2X Black Hat Winners

At our 2016 28-Day Intensive Camp, two exceptional wrestlers—Isaac Torrey from Grand Rapids, Michigan, and Eli Yoho from Cuyahoga Falls, Ohio—won their second consecutive Black Hat award. In 2015, Yoho was awarded the hat at the 14-Day Pennsylvania Intensive Camp, while Torrey won the hat at the 28-Day Intensive Camp.

The Black Hat award was established in the early 1990s at the Oregon 14-Day Intensive Camp as a special recognition for the most deserving camper in each wrestling group. The idea originated from Army Ranger School in which a “Distinguished Honor Graduate” is chosen from each Ranger class. We evaluate the wrestlers based on leadership within their wrestling and running group, support of other athletes during camp, and embodiment of the characteristics of the J7—Discipline, Dedication, Sacrifice, Hard Work, Responsibility, Accountability, and Service. Winning one hat is itself an outstanding accomplishment, but winning two is an extremely rare feat. We believe it's only been done once before, in 2003 and 2004 by current Brazilian Jiu Jitsu star A.J. Agazarm (whose brother Austin also won a Black Hat at the 2016 Calfornia Intensive Camp). 

We would like to congratule both Isaac and Eli on this amazing achievement. These two, along with their fellow Black Hat winners at the 28-Day Camp (Cale Davidson, Ryan Brown, and Joseph Arroyo), commited themselves to improvement through consistent hard work throughout the 28 days, and and we're excited to follow both of them this season.

We sent a Q&A to Isaac and Eli to ask them more about their experience at camp and what it meant to them to win a second consecutive Black Hat. Please read the Q&A forms below.

Isaac Torrey
Junior
Forest Hills Central HS
Grand Rapids, Michigan

1.       Did you approach, or prepare for, camp any differently this summer after learning the ropes last year? If so, please describe how.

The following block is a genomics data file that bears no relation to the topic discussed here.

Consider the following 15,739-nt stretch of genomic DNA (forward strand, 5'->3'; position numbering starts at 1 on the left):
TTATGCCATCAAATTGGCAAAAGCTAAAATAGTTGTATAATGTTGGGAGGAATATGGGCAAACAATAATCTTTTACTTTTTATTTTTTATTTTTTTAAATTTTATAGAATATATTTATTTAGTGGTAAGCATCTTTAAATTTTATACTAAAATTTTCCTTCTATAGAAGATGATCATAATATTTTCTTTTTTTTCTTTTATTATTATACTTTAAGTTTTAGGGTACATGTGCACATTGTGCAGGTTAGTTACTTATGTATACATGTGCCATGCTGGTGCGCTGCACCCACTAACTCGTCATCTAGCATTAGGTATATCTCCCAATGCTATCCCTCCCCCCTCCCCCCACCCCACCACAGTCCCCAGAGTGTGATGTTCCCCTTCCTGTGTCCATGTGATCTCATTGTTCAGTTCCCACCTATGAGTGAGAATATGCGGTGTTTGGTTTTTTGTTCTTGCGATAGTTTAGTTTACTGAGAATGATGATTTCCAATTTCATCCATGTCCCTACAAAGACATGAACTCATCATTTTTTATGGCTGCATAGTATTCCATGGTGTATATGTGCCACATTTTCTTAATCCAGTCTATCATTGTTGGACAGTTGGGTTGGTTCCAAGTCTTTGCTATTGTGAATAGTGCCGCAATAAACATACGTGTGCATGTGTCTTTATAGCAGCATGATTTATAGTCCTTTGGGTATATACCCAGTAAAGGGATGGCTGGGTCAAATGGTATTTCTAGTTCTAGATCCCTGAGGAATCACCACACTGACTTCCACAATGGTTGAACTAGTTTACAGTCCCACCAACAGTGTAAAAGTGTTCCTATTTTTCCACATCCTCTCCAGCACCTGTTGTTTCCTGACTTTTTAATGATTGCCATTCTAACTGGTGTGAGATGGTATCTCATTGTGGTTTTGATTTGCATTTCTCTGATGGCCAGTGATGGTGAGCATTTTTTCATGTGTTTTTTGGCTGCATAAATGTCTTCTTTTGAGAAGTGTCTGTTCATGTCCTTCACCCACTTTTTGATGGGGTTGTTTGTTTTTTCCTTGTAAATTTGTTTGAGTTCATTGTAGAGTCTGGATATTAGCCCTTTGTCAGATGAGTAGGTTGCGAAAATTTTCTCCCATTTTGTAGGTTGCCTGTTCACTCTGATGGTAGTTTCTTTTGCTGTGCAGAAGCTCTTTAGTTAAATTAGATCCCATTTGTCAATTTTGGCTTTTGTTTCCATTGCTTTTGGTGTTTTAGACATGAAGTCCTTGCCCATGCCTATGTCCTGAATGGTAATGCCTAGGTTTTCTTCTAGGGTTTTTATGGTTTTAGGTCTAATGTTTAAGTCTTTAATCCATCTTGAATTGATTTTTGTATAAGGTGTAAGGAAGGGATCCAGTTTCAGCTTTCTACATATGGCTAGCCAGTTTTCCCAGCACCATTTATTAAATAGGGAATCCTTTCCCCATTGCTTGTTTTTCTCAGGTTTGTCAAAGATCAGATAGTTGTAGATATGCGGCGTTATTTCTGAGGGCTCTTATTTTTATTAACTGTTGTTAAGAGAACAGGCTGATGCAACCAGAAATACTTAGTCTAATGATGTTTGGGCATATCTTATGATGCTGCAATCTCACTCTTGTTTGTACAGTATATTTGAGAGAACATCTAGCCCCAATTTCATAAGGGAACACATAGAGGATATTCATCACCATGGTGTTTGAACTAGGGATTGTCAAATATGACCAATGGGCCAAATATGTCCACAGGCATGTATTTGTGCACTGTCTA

Yes, I prepared for camp this by working out when I did not want to, rather than waiting until I felt like it. I knew that at camp you often do not want to do a workout and you have to push through that feeling.

2.       Tell us about your first experience at camp last summer. What did you want to gain from going to camp? What was more difficult than you thought it would be? What was easier?

I wanted to break through a barrier that I felt I had hit my previous season. I thought JROB would show me intensity and help me win the matches that I needed to be winning. I thought that our runs were much harder than I thought they would be, but I was surprised that leaving home for so long was much easier than I had thought it would be.

3.       Why did you decide to come to camp again this summer after completing it last summer having won the Black Hat?

I did not get what I wanted last season but I saw a lot of improvement, so I decided that I should come back to camp again.

4.       Did you go into camp this summer with the expectation for yourself of winning the Black Hat again?

I knew how tough it would be to come back to camp and win the Black Hat again, and I felt quite a bit of pressure on me. I tried to just work my hardest and I finished better than I did last year.

5.       What is your strategy at camp to get the most benefit out of it? (e.g. finding the best wrestlers to compete against, pacing yourself, etc.)

I was always trying to push myself harder than I did the day before to get the most out of camp. I also wanted to get different competition so I wrestled with as many different people as I could.

6.       As a two-time graduate and Black Hat winner, what advice would you give to a wrestler that’s coming to camp for the first time? What are some tips to help you survive the long time away from home and physical/mental demands?

I would tell a first time camper to make sure they have been running and/or wrestling nearly every day before camp to be in shape. I would also tell them to get as much rest as possible while they are at camp.